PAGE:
During the past week a nearby small city decided to create one additional holiday for its paid firefighting department. Good for them. It's hard to imagine anyone who deserves it more.
But, as anyone with a scanner can attest, volunteer fire departments, like Rockdale's, never get a day off.
The Rockdale VFD answered seven alarms on the Fourth of July. That's right, seven. Most of them were callbacks to a pesky grass and brush fire which had flared up two days previously.
It's not hard to imagine Rockdale's volunteers had many other activities planned for that day, things they wanted to do with family and friends.
It's also not hard to imagine many of them leaving those activities, rushing to the site of some blazing inferno, then donning hot and sweaty equipment.
Rockdale's high temperature on the Fourth of July was 105.
Thankfully, the RVFD mandates some cooling rehab time after volunteers have knocked down blazes in such super-heated conditions and has a dedicated auxiliary which provides water and support at fires.
It's good to know the department is taking no chances. Many times its leaders have said their first priority is that everyone who answers a fire call also goes home.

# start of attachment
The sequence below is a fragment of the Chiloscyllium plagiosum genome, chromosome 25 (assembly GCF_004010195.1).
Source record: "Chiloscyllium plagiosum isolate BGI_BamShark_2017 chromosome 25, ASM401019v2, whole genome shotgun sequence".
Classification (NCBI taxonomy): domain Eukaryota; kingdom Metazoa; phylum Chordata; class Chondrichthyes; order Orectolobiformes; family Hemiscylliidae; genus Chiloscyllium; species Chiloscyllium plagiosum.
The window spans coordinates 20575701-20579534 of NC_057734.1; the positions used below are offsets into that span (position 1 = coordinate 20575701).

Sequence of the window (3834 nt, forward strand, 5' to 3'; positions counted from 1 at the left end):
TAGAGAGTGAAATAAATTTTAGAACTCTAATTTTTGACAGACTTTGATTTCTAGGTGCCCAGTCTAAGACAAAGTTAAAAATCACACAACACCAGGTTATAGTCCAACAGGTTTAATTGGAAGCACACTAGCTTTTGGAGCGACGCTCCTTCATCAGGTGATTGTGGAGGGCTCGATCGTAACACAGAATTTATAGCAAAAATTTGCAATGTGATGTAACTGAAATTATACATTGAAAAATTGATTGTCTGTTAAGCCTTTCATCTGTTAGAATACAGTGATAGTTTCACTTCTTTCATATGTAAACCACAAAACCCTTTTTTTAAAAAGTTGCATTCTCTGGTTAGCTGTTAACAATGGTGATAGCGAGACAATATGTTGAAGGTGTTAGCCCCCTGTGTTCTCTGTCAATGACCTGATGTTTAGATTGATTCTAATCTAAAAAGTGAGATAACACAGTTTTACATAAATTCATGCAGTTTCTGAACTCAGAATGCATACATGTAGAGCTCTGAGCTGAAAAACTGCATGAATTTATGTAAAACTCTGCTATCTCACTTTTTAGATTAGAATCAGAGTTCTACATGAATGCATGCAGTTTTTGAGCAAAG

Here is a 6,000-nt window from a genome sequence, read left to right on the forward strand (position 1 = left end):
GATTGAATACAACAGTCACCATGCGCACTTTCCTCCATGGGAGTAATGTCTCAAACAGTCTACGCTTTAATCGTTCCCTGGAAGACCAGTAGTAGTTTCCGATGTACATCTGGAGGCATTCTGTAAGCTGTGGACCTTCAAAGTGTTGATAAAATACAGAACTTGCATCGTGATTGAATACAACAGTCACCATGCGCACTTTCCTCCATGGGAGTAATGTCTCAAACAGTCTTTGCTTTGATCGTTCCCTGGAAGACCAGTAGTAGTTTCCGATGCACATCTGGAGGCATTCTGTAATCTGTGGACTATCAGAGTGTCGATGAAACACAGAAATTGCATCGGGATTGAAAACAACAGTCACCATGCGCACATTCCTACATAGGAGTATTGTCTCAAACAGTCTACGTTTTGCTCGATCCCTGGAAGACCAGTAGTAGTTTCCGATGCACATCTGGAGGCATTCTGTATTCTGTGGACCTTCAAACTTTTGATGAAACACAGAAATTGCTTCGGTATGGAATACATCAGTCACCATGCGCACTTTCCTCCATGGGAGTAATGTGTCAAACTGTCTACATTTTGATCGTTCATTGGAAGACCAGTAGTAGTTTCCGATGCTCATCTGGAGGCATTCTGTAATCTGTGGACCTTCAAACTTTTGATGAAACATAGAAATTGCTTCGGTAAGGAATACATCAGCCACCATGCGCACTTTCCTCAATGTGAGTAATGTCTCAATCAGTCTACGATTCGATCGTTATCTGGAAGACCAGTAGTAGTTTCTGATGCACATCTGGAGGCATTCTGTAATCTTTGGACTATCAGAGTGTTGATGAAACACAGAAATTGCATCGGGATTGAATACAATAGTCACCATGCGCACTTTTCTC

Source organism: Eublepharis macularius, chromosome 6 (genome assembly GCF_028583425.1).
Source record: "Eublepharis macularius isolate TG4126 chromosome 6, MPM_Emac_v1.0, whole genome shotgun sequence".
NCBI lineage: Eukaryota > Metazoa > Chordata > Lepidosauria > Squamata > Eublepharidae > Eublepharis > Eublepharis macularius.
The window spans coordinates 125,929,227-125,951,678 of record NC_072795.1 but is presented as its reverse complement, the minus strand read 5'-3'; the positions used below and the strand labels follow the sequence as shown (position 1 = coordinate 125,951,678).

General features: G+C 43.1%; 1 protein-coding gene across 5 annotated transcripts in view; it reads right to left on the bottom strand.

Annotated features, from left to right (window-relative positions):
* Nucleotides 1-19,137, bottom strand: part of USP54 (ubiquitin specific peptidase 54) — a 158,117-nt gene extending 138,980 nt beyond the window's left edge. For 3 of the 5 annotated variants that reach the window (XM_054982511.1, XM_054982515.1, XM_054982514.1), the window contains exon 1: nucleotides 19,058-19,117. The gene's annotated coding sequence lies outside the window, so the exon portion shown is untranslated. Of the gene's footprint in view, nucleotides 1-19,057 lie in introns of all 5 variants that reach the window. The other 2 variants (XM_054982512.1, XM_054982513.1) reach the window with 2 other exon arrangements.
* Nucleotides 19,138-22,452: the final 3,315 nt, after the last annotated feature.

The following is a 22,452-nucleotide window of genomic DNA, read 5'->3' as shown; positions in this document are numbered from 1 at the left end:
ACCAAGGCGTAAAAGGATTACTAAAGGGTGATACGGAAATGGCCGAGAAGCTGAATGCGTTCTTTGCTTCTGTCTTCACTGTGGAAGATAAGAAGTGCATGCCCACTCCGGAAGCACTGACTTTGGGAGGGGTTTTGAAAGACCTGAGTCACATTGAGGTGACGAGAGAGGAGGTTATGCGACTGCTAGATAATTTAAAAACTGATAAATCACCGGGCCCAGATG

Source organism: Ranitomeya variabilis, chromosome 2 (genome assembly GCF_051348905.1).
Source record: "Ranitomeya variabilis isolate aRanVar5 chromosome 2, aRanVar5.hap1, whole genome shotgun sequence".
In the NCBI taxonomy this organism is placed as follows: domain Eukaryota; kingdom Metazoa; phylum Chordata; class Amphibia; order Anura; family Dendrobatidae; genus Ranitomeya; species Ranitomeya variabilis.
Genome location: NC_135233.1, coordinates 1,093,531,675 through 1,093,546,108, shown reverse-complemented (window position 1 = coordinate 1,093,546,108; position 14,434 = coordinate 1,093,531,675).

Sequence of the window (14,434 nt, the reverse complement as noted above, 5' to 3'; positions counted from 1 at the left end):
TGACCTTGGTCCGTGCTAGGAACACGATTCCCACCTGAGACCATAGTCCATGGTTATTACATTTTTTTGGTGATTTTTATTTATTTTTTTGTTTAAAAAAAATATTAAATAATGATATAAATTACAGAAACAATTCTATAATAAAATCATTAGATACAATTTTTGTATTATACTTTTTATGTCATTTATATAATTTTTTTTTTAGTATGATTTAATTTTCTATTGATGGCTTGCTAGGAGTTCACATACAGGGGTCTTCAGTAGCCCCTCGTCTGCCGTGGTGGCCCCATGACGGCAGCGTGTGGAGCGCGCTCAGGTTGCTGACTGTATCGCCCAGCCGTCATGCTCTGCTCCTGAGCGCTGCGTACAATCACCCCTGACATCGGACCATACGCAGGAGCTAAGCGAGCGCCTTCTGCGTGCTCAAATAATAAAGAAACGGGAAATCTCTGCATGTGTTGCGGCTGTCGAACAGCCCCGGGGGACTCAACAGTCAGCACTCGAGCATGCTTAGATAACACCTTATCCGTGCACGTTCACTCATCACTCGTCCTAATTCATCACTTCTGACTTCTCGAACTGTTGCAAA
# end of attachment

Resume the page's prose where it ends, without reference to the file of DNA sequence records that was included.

Yes, the RVFD members are young and strong. Do young and strong men die from heat stroke every summer? Unfortunately that answer is "yes."
Rockdale's volunteer firefighters offer service above and beyond the call of duty 365 days (and nights) a year.
It's as good a department as you will find. It's as professional as any you'll find, remembering that "professional" can also apply to competency and pride in work.
Just remember the tell-it-like-it-is definition of a volunteer, one that's especially meaningful when applied to volunteer firefighters.
A volunteer is someone who does a job for free that you couldn't possibly pay them enough to do.
That sums up the Rockdale Volunteer Fire Department perfectly.—M.B.